In 2003 in the BMJ, Wald and Law and a supporting editorial by then editor Richard Smith, proposed that 80% of heart attacks and strokes could be prevented by widespread use of a six drug polypill. The six ingredients were a statin, three low-dose antihypertensives (a thiazide, an ACE inhibitor and a beta blocker), folic acid, and aspirin.
Although there was a lot of derision at that time and there has hardly been indiscriminant obedience to this proposal, I have always thought it made a lot of sense.
There are costs, but the agents as generic are not very expensive.
There are adverse effects to consider for all six drugs, but most of them have been overblown, especially re: statins, to my point of view.
We could probably drop the folic acid to make it a group of five, since homocysteine as a villain did not play out that well.
Now, new evidence about yet another benefit from statins.
In 2010, Agarwal and 4 colleagues at the University of Connecticut have published a meta-analysis about statin use and the prevention of venous thromboembolism in the International Journal of Clinical Practice.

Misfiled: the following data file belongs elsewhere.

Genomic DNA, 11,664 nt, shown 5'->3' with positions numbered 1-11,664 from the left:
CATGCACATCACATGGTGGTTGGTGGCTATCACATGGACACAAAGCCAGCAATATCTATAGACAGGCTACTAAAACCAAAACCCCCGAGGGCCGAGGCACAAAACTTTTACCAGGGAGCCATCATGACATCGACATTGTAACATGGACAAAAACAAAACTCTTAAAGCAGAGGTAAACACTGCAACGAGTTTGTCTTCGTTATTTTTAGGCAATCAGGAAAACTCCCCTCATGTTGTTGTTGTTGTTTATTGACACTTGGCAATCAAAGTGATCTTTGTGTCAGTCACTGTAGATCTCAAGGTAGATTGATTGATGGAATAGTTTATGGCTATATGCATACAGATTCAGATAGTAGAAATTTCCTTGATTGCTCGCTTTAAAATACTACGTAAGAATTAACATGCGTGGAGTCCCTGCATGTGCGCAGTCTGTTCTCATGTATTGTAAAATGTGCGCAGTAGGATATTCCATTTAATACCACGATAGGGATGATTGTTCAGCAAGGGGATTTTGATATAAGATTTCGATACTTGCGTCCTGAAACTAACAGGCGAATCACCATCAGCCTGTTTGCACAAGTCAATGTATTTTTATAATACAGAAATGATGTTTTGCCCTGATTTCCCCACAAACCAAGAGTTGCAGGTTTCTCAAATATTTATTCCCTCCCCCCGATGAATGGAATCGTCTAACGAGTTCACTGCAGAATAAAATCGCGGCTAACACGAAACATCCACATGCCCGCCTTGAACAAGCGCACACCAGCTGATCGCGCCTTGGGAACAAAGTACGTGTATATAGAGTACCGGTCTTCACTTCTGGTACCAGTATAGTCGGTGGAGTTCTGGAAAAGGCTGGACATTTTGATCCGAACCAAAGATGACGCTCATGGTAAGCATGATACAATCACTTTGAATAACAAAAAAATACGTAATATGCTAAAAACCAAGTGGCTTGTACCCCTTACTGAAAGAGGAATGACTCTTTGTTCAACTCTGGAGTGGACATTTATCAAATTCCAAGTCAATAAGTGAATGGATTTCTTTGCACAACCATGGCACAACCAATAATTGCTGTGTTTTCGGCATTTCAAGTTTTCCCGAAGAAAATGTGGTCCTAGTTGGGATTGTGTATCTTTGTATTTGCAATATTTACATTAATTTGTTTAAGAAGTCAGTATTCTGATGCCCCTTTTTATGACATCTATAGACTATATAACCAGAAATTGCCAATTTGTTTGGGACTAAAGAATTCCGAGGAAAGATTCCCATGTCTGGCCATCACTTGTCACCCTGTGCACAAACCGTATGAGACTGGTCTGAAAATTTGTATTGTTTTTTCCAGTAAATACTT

Randomized controlled trials and observational studies evaluating the effects of statins on the incidence of venous thromboembolism were selected from MEDLINE (1996 to 2009), Cochrane CENTRAL (second quarter, 2009), Cochrane Database of Systematic Reviews (second quarter, 2009) and a manual review of references.
Ten studies were identified as eligible for meta-analysis. From these studies, statin use is associated with statistically significantly reduced odds of developing venous thromboembolism by 32%, deep vein thrombosis by 41%, and pulmonary embolism by 30%.
Despite major advances, cardiovascular diseases still kill more people in developed countries than any other diseases. So, let’s take another look at the five-drug polypill.
George Lundberg is a MedPage Today Editor-at-Large and former editor of the Journal of the American Medical Association.
Originally published in MedPage Today. Visit MedPageToday.com for more health policy news.